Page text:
Abstract

Well geomechanics and "smart" completion designs in many of Saudi Aramco's fields are essential to support the company's efforts to apply the extended-reach and MRC well technologies. MRC wells are being aggressively targeted to optimize development economics, enhance recovery, maximize production, minimize differential drawdown across the sand face, reduce sanding potential, and defer water coning. In addition, many unconsolidated sandstone reservoirs require positive sand control measures. As such, Expandable Sand Screen (ESS) tubulars have seen a recent surge in applicability for completing conventional and MRC wells in sand prone, troublesome formations. Today, solid expandable tubulars are being tested on a number of wells in a pseudo mono-diameter structure. Though attractive, the long-term performance of these tools in the arabian reservoir environments is yet to be explored.

This paper simulates the impact of reservoir production and depletion on expandable tubulars and sand screen completions when the compacting reservoir behaves as a permeable poroelastic medium. A general poroelastic solution model encompassing a multitude of boundary and initial conditions is discussed in this paper. The model simulates the uniaxial (Ko) testing of solid and hollow geomaterial cylinders (Geertsma, 2005). Thus, it helps infer about potential problems that might influence the survivability of "expandables" and disrupt the out°ow from the well. The herein presented proof cases on reservoir and cap rocks are supported with numerical application, experimental validation, and physical interpretation of the coupled poromechanical processes that are re°ected in the anisotropic, time-dependent rock responses during testing. The manuscript also demonstrates that this enhanced approach to modeling visualization will ultimately ease the tractability of the pertinent physical phenomena as well as support the model's computational credibility to engineers and experimentalists in the oil and gas industry.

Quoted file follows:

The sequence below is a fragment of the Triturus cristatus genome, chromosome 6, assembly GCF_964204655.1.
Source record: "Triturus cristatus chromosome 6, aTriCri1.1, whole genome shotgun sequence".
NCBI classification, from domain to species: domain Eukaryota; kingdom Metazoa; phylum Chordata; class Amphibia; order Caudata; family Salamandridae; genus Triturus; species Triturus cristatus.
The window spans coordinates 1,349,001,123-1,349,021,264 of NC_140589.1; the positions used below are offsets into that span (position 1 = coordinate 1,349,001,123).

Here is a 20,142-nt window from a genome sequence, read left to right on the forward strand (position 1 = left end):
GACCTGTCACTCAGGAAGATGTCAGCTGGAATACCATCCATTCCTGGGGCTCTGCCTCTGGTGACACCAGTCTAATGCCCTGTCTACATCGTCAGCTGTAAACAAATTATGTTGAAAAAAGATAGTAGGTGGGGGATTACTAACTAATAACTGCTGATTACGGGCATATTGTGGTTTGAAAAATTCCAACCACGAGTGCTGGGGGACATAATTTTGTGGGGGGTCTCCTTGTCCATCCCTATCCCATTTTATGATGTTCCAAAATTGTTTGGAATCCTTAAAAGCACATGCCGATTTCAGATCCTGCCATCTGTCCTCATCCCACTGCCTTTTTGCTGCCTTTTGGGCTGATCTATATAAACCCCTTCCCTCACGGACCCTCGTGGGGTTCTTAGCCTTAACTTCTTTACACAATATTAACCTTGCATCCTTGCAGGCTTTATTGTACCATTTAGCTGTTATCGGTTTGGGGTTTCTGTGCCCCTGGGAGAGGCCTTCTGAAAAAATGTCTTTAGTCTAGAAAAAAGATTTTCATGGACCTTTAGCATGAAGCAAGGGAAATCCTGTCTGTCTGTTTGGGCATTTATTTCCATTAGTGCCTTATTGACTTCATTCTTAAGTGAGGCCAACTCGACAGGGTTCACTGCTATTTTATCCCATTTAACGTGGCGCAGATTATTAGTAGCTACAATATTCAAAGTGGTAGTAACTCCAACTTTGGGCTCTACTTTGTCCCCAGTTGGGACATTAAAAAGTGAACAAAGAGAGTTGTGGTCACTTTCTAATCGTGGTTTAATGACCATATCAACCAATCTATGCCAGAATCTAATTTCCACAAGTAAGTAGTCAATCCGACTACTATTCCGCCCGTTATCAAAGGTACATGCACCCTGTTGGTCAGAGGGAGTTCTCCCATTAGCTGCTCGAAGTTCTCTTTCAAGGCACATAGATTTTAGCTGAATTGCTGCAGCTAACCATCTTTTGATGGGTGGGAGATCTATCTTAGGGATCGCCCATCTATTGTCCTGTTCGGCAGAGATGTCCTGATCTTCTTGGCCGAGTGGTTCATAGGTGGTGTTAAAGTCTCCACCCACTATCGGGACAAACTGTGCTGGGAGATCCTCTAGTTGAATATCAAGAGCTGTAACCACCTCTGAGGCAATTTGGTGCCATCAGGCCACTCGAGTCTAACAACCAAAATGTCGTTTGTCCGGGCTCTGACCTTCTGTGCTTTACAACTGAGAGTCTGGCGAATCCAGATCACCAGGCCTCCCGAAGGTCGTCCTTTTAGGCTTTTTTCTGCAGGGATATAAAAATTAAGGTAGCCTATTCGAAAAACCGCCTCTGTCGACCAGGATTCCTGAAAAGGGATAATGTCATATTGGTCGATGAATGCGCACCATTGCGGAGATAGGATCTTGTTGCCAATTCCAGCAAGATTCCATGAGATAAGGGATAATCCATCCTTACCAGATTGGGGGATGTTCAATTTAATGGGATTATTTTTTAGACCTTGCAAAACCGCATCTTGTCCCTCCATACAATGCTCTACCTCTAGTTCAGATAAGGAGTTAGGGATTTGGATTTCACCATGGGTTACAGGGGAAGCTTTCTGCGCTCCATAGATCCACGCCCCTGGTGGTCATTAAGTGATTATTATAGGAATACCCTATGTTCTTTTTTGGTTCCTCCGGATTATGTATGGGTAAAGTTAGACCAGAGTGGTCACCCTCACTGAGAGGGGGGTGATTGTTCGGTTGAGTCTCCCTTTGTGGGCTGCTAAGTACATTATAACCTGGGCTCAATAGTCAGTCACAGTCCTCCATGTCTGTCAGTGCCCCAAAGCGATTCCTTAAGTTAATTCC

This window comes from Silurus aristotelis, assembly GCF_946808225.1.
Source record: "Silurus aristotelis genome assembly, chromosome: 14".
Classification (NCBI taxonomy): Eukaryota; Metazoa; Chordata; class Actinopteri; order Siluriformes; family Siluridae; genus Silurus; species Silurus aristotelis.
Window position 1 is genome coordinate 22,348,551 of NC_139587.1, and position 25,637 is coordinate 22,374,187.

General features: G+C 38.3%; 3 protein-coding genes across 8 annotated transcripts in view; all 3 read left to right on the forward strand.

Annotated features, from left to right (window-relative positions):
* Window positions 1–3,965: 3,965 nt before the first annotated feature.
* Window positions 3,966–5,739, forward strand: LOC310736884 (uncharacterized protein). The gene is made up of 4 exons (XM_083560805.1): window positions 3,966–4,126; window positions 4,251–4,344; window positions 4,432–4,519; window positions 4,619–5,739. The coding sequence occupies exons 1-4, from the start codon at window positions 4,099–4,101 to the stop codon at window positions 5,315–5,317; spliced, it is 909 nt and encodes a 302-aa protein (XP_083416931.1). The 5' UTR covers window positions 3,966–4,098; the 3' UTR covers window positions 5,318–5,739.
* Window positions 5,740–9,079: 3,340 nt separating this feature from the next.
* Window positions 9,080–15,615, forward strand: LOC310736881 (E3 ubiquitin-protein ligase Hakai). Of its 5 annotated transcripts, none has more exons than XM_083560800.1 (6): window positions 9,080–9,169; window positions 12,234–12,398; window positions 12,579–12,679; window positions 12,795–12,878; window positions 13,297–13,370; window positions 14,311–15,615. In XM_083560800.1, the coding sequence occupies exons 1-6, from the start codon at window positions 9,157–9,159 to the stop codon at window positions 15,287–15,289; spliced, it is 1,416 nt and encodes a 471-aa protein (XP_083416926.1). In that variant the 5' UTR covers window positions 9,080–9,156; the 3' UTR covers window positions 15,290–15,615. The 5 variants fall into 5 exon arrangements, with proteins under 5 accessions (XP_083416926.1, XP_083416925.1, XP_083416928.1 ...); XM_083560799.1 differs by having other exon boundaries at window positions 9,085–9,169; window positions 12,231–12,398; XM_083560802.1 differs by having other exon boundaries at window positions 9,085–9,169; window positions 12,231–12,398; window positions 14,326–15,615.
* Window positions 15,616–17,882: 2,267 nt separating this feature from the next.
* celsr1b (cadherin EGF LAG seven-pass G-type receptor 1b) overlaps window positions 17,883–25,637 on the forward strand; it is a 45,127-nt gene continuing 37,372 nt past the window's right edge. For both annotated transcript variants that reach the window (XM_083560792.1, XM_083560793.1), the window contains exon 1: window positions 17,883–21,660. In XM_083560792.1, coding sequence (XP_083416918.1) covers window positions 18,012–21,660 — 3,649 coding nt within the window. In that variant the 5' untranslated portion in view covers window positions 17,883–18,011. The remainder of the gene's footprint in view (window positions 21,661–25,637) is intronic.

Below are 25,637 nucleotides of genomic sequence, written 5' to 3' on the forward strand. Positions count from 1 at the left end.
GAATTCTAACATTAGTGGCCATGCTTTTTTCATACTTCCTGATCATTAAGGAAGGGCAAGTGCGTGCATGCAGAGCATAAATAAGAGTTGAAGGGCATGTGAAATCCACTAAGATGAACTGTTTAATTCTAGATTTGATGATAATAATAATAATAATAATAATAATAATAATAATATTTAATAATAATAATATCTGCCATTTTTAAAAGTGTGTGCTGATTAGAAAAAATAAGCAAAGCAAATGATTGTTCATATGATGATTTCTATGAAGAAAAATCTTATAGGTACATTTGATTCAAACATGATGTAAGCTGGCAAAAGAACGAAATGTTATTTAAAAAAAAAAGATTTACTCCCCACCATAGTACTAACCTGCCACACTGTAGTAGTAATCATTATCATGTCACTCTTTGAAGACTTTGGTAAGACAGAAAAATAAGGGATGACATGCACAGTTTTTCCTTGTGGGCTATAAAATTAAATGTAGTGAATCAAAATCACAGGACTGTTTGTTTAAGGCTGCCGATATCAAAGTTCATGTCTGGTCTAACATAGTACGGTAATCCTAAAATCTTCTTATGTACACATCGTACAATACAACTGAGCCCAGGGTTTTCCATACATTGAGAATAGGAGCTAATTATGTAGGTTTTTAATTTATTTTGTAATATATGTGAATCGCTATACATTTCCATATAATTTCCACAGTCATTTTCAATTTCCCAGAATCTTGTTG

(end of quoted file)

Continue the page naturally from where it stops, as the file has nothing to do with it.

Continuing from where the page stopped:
Introduction

Many applications in our industry take place in fluid saturated rocks that exhibit rock matrix anisotropy due to their mode of geological deposition or diagenesis. These applications are commonly subjected to non-isothermal conditions. The theory of anisotropic poroelasticity was developed by Biot (1955), improved by Biot and Willis (1957), and reformulated with applications to civil and petroleum engineering problems by Thompson and Willis (1991) and Abousleiman and Cui (2000) among others. The reformulation of the anisotropic poroelastic theory while using laboratory techniques for the measurements of the anisotropic poromechanical parameters (Scott and Abousleiman, 2002) had been of great help in assessing the effects of the parameters anisotropy in a few of the engineering applications. These applications included for example: borehole and cylinder analyses (Abousleiman and Cui, 1998; Kanj et al., 2003) and the Mandel's problem (Abousleiman et al., 1996).

Sherwood, 1993, proposed a modification of the Biot theory of Poroelasticity (Biot, 1941) to include the chemical potentials of all chemical species, ûr, within the pore fluid. Within this context, Sherwood and Bailey, 1994, conducted an axisymmetric, plane-strain analysis of shale swelling around a wellbore and extended it to include the case of a finite hollow-cylindrical shale sample being subjected to a hydrostatic state of stress. In a more rigorous approach, chemical effects can be addressed by considering the pore fluid to comprise two constituents, solute and solvent, and appropriately accounting for the solute and solvent transport in and out of the porous matrix (Sherwood, 1994; Ekbote and Abousleiman, 2005).

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